Community Development and Youth Work Models

Two models, drawn from community development and youth work practice in the UK underpinned my work. After wide experience and consultation in the field, Barr and Hashagen (2000) developed a model that highlighted key elements in the development of effective communities. They define the overarching intention of community development as the support of a healthy community, which is ‘liveable’, sustainable and equitable. The community has quality of life. This is dependent on the community being caring, safe, creative, sharing its wealth and being owned by its citizens. Community members develop these aspects of quality of life through personal empowerment (working with individuals), taking positive action (working with people to define issues), taking responsibility for organizing (supporting and developing community organisations) and participating and being involved (linking community organisations with others, making decisions and planning).

My work was very much at this foundation level. I worked with individuals in the community, so that they might have the skills, knowledge and confidence to develop and implement ideas. The individuals I worked with included residents, young people, children, community leaders, youth workers, managers on a local industrial estate, the police, housing officers, leisure services officers and many others. Initially this was to hear about their issues. As the project developed it focused more on dispelling some of the myths about young people and children and exploring the possibilities for change. I found that some of the adults had to be prompted to remember what they had enjoyed about engaging with the outdoors when they were younger, so that they could recognize the experiences that the children and young people were missing. I worked with organisations, affirming their skills to contribute to the overall project and offering informal learning opportunities so that some gaps in knowledge and skills might be filled. A key principle was ensuring that important decisions would be made by community members, the children, young people and residents, rather than by professionals on behalf of the people they represented. This was to be critical if the initiative was to continue after my withdrawal.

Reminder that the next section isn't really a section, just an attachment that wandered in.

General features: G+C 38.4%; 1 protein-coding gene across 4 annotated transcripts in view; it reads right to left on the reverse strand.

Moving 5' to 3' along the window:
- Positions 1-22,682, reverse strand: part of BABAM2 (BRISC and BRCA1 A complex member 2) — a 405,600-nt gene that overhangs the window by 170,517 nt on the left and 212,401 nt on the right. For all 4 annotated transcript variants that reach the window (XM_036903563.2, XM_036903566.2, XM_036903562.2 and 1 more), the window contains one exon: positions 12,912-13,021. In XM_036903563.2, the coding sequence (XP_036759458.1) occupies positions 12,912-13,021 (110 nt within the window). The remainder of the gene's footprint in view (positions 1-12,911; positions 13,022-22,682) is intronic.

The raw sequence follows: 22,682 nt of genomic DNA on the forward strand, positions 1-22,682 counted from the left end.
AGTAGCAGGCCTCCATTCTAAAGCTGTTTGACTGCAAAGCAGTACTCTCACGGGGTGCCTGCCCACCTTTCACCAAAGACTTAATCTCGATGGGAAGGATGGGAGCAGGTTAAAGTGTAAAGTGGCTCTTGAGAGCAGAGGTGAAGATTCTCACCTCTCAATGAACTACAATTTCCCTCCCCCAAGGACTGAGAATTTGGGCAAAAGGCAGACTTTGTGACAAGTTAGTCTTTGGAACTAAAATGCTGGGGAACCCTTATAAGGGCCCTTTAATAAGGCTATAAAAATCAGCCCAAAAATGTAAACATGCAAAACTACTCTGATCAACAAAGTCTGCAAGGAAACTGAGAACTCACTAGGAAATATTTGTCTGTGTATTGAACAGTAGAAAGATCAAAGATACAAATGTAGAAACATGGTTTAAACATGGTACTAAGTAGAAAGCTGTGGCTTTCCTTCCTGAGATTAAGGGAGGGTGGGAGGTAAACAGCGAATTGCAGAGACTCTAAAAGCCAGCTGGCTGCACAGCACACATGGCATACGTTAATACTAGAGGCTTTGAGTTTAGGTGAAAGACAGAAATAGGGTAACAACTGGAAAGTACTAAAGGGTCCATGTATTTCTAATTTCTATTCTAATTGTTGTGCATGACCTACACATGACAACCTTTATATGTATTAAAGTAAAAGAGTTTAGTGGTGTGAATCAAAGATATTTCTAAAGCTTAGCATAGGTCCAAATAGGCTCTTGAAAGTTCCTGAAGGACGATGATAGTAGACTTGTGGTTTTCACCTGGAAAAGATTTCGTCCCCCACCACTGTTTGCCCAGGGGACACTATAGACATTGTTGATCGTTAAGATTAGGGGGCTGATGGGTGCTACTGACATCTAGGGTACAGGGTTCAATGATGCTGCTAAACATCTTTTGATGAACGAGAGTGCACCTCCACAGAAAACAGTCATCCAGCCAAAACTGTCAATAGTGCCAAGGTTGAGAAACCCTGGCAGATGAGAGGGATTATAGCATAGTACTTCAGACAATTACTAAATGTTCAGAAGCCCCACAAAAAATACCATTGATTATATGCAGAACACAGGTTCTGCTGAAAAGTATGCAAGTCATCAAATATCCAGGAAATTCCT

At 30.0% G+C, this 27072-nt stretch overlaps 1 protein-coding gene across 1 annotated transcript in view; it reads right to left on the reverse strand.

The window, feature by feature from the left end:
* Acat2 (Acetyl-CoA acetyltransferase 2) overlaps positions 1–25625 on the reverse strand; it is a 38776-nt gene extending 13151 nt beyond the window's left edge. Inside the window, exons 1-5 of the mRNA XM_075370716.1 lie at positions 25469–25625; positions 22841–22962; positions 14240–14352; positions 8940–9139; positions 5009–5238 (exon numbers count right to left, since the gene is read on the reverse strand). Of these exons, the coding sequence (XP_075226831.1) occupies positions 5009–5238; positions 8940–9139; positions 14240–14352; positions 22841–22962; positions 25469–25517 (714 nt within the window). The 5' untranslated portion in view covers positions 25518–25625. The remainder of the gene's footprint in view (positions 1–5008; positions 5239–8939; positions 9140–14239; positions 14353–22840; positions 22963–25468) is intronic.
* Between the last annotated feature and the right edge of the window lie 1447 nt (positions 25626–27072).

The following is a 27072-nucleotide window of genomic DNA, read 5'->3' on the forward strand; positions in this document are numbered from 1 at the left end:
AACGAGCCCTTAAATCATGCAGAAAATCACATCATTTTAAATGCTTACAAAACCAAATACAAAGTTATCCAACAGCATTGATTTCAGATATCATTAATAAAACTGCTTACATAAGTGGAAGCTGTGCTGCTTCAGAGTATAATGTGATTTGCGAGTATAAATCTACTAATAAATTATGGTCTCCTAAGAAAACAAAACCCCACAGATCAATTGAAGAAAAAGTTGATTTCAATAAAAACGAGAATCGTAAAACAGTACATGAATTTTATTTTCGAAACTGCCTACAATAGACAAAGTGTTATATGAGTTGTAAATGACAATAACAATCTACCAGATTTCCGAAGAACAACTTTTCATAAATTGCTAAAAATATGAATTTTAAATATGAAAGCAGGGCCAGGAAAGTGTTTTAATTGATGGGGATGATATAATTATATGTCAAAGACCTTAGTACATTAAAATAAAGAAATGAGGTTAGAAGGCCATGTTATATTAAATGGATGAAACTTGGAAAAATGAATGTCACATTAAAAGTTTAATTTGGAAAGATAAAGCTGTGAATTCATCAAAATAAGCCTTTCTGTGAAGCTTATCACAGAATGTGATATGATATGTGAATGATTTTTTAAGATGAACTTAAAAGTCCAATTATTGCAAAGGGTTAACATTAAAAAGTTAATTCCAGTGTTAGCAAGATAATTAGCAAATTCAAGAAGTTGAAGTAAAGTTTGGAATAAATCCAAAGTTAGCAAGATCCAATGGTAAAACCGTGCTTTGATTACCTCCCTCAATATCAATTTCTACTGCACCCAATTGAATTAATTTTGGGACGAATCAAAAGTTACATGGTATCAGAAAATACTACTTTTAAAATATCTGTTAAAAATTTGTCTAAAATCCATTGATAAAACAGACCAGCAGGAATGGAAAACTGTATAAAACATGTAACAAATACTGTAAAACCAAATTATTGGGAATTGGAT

My work with the children and young people was guided by Hart’s (1992) ladder of participation. Hart’s ladder has eight rungs. He states that the three lowest rungs on the ladder are ‘non-participation’. These are rungs one to three. These are where young people are manipulated to say or do certain things, where they are merely visible as decoration, or where they are tokenized. Rungs four and five are where young people are assigned and informed or consulted and informed. At rungs six and seven, the young people begin to have more power.